ICC upholds dropping of charges against Rwandan rebel leader

May 30, 2012 12:46 pm


ICC Headquaters at the Hague/FILE
THE HAGUE, May 30 – The Appeals Chamber of the International Criminal Court (ICC) has dismissed the prosecution’s appeal against the decision issued by Pre-Trial Chamber I, declining to confirm charges against Rwandan rebel leader Callixte Mbarushimana.

The prosecution had lodged three appeals, two related to the power of the Pre Trial Chamber to evaluate evidence at the confirmation of charges stage hearings and a third appeal on the significance of contribution of a suspect in the commission of crimes.

The offences were allegedly committed in eastern Democratic Republic of Congo in 2009, but the ICC in December last year ruled that the prosecution’s evidence was too weak to merit a trial.

Mbarushimana was charged with five counts of crimes against humanity (murder, inhumane acts, rape, torture and persecution) and eight counts of war crimes (attacking civilians, murder, mutilation, cruel treatment, rape, torture, destruction of property and pillaging), which were allegedly committed in eastern Democratic Republic of Congo in 2009.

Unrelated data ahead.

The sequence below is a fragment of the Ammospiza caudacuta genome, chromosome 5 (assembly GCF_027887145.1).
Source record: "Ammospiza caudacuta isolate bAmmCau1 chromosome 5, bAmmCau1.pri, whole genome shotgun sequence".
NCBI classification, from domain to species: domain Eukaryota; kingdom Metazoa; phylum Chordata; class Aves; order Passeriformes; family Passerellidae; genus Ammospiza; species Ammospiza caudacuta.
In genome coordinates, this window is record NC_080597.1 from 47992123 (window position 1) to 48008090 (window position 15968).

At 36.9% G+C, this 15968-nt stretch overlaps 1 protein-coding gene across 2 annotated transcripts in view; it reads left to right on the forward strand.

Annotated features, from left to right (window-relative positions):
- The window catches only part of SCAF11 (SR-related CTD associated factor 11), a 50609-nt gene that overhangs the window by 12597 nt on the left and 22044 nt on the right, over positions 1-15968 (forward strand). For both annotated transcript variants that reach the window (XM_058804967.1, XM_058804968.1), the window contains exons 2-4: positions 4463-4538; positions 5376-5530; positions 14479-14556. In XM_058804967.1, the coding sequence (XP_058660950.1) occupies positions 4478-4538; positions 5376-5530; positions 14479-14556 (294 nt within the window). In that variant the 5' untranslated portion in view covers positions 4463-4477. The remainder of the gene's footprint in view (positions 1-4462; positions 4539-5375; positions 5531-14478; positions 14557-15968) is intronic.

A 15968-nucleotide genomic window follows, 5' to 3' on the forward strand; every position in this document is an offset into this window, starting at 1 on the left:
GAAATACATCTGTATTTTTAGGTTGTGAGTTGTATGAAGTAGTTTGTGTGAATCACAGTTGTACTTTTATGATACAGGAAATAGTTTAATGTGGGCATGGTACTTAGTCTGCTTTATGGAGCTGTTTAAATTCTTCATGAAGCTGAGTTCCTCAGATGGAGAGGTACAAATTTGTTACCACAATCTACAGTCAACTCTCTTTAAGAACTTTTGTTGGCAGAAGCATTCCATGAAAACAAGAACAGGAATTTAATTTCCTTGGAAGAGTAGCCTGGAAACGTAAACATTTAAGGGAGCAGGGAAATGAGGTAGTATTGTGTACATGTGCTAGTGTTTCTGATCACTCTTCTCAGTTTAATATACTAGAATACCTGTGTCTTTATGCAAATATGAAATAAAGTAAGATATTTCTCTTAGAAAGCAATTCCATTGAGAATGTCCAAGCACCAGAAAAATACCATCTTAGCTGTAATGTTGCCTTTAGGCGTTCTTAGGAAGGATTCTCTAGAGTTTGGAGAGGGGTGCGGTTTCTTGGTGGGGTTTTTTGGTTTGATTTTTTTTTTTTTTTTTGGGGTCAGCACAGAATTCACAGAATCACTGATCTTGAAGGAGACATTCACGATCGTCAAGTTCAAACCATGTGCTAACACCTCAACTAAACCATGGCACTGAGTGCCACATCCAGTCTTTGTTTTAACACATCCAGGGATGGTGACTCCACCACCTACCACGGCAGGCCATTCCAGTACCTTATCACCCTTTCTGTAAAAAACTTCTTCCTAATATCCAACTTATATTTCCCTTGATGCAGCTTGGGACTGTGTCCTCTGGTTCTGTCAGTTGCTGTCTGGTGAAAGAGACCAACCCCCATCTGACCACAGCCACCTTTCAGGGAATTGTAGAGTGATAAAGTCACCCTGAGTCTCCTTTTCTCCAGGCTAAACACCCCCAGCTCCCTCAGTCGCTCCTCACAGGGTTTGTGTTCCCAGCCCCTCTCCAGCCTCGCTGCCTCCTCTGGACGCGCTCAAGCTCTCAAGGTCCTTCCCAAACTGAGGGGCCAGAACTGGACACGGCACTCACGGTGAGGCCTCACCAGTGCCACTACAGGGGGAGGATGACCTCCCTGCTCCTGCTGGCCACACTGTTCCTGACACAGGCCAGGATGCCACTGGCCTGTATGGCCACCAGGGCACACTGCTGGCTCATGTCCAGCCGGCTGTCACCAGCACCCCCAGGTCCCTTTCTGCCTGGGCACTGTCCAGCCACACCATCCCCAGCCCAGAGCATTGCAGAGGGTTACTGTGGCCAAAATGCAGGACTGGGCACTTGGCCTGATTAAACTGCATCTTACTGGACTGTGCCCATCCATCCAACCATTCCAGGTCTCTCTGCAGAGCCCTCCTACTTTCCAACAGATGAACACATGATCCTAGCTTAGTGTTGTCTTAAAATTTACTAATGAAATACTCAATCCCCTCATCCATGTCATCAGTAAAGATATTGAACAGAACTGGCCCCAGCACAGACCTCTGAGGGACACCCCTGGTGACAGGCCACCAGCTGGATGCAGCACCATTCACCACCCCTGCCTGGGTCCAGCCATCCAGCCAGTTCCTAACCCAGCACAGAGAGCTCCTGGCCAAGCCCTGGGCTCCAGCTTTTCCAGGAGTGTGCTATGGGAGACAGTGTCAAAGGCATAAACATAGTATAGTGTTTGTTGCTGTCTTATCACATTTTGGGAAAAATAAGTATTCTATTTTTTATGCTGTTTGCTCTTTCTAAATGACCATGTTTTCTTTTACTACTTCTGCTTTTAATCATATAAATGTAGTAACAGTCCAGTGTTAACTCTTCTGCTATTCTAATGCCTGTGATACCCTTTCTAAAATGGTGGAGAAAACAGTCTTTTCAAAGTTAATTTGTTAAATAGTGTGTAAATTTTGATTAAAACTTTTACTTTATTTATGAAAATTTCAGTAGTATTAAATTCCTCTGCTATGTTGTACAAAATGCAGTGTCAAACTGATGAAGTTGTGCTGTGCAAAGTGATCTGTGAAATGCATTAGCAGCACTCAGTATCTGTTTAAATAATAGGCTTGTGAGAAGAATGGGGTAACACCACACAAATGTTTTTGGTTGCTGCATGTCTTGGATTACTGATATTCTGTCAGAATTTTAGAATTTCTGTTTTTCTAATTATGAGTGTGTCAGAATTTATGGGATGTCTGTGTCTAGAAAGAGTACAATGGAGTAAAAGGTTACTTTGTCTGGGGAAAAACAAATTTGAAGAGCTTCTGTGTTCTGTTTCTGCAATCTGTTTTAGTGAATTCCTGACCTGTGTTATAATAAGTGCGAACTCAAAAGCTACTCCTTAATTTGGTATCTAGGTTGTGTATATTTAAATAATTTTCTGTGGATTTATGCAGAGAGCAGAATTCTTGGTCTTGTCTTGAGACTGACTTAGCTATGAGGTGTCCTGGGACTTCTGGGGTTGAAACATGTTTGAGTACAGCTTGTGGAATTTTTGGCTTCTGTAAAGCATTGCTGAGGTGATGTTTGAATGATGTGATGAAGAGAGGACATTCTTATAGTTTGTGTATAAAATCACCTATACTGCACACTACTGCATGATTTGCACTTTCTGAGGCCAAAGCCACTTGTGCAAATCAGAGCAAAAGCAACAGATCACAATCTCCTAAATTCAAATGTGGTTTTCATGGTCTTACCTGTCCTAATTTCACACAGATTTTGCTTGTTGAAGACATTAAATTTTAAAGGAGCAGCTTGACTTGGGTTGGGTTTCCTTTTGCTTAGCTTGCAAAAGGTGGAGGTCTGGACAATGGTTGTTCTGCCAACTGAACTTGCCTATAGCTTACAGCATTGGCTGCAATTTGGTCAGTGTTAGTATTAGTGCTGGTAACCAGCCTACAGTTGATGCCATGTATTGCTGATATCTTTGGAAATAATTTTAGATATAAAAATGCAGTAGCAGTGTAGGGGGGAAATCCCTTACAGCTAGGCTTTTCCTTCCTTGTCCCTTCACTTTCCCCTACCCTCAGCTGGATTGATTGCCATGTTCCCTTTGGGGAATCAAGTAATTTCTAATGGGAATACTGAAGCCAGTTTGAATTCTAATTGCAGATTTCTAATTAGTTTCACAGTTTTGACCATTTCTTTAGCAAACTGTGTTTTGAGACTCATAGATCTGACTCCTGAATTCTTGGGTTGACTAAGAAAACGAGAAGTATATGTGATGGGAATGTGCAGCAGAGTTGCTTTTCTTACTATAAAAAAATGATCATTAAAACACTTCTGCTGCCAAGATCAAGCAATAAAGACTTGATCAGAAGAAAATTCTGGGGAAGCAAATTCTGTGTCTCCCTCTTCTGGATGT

Mbarushimana is alleged to have been, since July 2007, the Executive Secretary of the Democratic Forces for the Liberation of Rwanda (FDLR) whose leadership is alleged to have decided to launch an offensive targeting the civilian population.

Presiding Judge Erkki Kourula explained that the Appeals Chamber rejected the first two grounds of appeal, related to the Pre-Trial Chamber’s power to evaluate the evidence at the confirmation of the charges stage saying that the confirmation hearings were essential before cases go to trial.

“The confirmation of charges hearing exists to ensure that cases and charges go to trial only when justified by sufficient evidence,” Judge Kourula stressed in excerpts posted on the ICC website.

The Appeals Chamber found that in determining whether to confirm charges under Article 61 of the Rome Statute, the Pre-Trial Chamber may evaluate ambiguities, inconsistencies, contradictions or credibility doubts in the evidence.

The Appeals Chamber also rejected the third and last ground of appeal, related to whether, under Article 25(3)(d) of the Rome Statute, the contribution of the person must be “significant”, because the alleged error did not materially affect the decision of the Pre-Trial Chamber.

Judge Kourula highlighted that the Appeals Chamber’s judgment relates only to the issues submitted in appeal and should therefore not be seen as endorsing the Pre-Trial Chamber’s factual findings.

Mbarushimana was released from the ICC’s custody on December 23, 2011 upon the completion of the necessary arrangements, as ordered by Pre-Trial Chamber I.


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